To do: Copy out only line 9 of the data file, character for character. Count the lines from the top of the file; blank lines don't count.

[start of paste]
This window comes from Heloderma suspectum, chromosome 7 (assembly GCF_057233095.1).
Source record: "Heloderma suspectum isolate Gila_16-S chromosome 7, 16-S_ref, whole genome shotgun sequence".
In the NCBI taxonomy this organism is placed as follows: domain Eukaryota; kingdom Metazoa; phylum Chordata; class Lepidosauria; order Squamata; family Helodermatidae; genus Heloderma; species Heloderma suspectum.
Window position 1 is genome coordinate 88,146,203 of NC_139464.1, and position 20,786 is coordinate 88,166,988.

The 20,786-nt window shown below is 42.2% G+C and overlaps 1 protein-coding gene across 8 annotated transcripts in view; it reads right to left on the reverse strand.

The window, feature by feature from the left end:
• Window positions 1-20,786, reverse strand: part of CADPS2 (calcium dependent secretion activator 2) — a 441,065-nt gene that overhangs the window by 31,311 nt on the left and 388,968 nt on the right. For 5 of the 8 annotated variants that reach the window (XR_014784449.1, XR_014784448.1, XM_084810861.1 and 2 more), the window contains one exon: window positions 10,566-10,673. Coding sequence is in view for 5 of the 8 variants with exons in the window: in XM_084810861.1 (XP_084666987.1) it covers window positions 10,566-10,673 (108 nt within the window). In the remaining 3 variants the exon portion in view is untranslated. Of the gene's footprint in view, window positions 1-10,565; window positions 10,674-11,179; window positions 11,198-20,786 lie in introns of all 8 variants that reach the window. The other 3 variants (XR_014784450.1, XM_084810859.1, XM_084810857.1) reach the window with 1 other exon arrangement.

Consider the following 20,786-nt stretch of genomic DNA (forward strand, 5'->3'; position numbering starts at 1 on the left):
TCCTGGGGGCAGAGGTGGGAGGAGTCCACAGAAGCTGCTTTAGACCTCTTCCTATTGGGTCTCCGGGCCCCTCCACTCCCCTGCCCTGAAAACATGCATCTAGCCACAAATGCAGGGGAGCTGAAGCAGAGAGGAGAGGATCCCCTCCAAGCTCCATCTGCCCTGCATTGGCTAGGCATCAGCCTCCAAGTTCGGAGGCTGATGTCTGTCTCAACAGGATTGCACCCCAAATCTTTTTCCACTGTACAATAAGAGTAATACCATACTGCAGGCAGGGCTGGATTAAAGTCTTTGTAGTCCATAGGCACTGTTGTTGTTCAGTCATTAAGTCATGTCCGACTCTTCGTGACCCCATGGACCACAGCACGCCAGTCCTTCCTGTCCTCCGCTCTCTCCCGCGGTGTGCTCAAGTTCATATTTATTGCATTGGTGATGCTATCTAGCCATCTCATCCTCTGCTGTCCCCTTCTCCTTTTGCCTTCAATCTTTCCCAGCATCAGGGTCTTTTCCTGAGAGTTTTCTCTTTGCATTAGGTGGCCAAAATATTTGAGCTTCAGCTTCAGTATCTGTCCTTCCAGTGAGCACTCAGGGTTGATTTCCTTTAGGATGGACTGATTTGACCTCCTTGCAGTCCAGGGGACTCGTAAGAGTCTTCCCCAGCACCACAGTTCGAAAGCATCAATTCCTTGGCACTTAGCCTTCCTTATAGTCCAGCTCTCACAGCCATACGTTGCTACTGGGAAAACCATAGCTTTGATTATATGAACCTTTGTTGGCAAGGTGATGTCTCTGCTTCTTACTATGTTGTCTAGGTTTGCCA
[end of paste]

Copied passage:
TCCTGGGGGCAGAGGTGGGAGGAGTCCACAGAAGCTGCTTTAGACCTCTTCCTATTGGGTCTCCGGGCCCCTCCACTCCCCTGCCCTGAAAACATGCATCTAGCCACAAATGCAGGGGAGCTGAAGCAGAGAGGAGAGGATCCCCTCCAAGCTCCATCTGCCCTGCATTGGCTAGGCATCAGCCTCCAAGTTCGGAGGCTGATGTCTGTCTCAACAGGATTGCACCCCAAATCTTTTTCCACTGTACAATAAGAGTAATACCATACTGCAGGCAGGGCTGGATTAAAGTCTTTGTAGTCCATAGGCACTGTTGTTGTTCAGTCATTAAGTCATGTCCGACTCTTCGTGACCCCATGGACCACAGCACGCCAGTCCTTCCTGTCCTCCGCTCTCTCCCGCGGTGTGCTCAAGTTCATATTTATTGCATTGGTGATGCTATCTAGCCATCTCATCCTCTGCTGTCCCCTTCTCCTTTTGCCTTCAATCTTTCCCAGCATCAGGGTCTTTTCCTGAGAGTTTTCTCTTTGCATTAGGTGGCCAAAATATTTGAGCTTCAGCTTCAGTATCTGTCCTTCCAGTGAGCACTCAGGGTTGATTTCCTTTAGGATGGACTGATTTGACCTCCTTGCAGTCCAGGGGACTCGTAAGAGTCTTCCCCAGCACCACAGTTCGAAAGCATCAATTCCTTGGCACTTAGCCTTCCTTATAGTCCAGCTCTCACAGCCATACGTTGCTACTGGGAAAACCATAGCTTTGATTATATGAACCTTTGTTGGCAAGGTGATGTCTCTGCTTCTTACTATGTTGTCTAGGTTTGCCA